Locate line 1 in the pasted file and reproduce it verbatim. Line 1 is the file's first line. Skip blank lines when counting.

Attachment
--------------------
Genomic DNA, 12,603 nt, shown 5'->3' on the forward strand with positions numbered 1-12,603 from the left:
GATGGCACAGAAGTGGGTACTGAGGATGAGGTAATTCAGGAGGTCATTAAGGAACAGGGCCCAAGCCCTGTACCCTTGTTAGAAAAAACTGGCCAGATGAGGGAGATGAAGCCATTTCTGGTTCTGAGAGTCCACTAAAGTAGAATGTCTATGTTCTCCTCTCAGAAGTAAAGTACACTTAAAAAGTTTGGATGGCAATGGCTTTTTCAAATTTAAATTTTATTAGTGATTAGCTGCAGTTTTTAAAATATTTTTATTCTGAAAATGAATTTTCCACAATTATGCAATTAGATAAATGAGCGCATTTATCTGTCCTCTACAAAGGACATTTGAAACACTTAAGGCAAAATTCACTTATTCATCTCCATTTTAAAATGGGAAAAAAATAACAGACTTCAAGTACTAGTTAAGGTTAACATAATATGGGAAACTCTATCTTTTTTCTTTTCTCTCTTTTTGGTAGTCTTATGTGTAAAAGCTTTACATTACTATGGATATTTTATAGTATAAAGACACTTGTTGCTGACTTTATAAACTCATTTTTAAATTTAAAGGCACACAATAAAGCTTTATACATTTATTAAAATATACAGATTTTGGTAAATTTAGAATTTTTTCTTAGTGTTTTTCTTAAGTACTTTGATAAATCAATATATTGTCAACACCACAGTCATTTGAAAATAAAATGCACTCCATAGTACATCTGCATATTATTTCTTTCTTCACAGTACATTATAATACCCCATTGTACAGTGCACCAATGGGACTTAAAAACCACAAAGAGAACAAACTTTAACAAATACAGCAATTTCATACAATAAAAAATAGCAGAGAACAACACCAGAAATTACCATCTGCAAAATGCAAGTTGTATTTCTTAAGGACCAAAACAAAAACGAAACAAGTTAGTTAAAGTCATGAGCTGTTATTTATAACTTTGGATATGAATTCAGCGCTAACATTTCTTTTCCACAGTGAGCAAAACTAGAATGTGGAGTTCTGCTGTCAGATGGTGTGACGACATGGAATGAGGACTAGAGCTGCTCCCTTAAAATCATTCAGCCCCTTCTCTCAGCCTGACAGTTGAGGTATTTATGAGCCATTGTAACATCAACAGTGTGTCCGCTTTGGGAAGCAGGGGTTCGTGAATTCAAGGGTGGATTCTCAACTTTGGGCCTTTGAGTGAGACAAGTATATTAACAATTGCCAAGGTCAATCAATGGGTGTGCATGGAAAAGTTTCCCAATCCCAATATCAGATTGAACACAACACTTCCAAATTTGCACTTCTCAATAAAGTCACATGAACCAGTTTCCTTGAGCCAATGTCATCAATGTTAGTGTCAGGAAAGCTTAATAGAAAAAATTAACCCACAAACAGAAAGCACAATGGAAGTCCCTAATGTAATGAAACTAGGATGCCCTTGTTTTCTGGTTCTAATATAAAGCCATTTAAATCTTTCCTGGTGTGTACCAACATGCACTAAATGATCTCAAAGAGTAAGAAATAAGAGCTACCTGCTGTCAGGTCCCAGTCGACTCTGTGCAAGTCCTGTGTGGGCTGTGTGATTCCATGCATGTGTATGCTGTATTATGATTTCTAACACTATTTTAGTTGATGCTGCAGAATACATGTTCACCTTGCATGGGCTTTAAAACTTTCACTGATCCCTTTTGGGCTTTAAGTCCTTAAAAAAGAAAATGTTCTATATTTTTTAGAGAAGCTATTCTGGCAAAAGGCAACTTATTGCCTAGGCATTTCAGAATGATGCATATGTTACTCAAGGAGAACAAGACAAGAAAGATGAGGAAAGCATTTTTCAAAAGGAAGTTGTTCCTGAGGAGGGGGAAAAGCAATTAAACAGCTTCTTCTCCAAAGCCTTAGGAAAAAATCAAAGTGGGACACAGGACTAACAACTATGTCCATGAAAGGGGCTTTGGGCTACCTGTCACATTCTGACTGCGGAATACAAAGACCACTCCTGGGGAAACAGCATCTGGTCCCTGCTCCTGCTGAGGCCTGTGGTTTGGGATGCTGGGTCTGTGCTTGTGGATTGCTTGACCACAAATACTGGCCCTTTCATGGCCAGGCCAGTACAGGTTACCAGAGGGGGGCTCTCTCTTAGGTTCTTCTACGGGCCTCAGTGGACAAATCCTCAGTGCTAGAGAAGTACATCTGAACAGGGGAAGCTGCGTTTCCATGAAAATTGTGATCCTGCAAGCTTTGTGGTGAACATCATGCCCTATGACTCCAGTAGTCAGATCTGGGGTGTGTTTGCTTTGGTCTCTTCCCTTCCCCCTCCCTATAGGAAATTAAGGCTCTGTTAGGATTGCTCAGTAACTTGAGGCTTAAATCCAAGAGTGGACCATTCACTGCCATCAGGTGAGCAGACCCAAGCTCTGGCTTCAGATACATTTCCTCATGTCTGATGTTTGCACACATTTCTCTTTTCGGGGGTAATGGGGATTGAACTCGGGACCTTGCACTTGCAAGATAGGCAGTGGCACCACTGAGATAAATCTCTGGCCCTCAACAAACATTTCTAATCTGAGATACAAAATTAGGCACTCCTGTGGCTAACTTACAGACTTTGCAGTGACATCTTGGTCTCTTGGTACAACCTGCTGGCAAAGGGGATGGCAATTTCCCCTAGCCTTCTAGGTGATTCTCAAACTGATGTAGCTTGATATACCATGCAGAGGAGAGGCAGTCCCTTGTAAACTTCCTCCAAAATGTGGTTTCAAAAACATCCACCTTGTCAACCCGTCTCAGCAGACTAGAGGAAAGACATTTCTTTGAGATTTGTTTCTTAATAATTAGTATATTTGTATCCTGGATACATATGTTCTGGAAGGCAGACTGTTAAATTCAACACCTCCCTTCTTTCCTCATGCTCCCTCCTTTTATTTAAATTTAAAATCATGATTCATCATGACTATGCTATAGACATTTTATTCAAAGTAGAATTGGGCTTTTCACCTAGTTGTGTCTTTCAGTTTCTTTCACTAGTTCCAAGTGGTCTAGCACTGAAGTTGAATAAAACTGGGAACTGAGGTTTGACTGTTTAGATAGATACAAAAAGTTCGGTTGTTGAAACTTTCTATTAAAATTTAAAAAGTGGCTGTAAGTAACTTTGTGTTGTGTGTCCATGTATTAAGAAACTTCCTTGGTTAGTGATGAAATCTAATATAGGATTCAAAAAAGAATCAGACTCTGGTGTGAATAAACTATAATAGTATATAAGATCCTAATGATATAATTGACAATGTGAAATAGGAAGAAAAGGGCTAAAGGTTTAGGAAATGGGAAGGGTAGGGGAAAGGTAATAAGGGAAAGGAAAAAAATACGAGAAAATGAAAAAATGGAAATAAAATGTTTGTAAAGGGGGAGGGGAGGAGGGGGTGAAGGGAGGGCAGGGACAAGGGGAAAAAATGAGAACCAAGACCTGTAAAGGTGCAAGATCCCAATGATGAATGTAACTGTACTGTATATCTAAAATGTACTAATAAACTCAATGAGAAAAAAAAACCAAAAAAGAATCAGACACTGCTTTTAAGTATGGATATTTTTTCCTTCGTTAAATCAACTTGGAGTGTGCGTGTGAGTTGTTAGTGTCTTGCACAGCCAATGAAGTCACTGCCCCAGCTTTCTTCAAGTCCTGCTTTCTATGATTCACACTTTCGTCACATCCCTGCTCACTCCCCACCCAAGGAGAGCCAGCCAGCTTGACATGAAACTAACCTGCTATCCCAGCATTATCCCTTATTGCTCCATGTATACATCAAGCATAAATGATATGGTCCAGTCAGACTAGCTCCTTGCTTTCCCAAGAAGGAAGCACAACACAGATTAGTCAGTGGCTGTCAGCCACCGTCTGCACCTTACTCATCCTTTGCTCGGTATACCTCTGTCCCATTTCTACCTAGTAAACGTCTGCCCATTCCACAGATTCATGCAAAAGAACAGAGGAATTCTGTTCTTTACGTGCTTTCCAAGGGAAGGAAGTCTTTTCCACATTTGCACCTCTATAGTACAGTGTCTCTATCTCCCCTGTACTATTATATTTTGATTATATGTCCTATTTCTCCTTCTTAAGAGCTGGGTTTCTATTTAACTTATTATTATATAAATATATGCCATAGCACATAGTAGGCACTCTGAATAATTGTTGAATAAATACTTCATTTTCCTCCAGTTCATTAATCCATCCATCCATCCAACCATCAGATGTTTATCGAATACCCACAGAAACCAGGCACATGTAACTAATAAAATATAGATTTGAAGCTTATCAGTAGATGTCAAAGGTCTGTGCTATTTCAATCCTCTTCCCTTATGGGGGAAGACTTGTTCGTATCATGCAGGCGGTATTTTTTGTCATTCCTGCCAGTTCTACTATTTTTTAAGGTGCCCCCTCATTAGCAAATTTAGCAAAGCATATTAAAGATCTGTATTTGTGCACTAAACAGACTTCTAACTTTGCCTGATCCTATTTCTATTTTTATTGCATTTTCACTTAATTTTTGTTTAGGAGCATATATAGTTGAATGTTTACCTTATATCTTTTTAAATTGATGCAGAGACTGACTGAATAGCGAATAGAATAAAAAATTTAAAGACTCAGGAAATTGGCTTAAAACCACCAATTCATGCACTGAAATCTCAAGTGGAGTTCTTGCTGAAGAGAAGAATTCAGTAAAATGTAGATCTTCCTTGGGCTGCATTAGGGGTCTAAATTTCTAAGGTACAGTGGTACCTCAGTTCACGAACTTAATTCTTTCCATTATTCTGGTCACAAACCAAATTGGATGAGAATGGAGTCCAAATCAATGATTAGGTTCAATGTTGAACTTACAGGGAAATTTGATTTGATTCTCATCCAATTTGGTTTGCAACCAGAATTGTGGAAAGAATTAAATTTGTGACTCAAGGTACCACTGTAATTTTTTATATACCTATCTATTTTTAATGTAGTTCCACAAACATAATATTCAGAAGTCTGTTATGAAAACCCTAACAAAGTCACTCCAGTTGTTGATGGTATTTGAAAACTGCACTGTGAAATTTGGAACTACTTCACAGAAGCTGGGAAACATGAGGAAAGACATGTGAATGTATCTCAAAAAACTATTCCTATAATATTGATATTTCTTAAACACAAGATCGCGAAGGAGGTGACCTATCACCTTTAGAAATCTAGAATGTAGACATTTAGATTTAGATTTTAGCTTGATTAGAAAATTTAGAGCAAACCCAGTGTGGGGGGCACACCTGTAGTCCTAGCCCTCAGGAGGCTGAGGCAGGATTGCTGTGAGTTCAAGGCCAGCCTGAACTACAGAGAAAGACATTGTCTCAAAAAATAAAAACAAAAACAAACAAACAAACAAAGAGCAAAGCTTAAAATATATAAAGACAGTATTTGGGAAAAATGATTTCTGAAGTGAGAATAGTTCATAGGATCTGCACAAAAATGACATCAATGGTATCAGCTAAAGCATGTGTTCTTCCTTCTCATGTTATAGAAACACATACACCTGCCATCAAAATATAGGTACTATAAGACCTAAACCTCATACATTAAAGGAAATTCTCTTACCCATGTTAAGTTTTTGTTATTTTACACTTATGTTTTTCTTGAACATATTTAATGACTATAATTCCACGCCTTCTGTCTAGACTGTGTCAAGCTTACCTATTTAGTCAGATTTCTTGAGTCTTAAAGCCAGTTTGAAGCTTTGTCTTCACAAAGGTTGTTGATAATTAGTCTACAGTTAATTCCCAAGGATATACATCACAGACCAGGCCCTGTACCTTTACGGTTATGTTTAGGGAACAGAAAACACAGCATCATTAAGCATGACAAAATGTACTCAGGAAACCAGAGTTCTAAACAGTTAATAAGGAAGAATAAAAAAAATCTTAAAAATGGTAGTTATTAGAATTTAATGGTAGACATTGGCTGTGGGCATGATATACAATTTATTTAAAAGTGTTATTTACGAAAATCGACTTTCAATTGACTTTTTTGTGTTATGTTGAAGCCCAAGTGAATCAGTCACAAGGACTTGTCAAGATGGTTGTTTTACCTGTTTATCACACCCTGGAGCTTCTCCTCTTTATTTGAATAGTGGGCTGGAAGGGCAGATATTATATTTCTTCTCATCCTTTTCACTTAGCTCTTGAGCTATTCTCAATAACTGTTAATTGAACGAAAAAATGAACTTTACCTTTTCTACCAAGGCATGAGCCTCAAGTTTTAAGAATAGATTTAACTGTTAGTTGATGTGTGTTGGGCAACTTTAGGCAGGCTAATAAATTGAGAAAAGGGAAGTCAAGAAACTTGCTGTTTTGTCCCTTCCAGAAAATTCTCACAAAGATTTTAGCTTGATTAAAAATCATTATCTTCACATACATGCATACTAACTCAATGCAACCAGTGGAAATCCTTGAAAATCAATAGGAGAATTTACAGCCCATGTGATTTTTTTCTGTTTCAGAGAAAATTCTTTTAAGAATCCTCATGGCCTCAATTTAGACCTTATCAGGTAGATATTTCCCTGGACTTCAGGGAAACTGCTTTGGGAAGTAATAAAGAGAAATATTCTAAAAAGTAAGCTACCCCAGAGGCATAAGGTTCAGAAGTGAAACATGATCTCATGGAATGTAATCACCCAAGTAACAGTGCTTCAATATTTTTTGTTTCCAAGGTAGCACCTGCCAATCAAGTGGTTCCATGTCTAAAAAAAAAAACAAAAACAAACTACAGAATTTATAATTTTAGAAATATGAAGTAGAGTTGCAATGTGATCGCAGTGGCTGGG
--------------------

Genomic DNA, 12,603 nt, shown 5'->3' on the forward strand with positions numbered 1-12,603 from the left: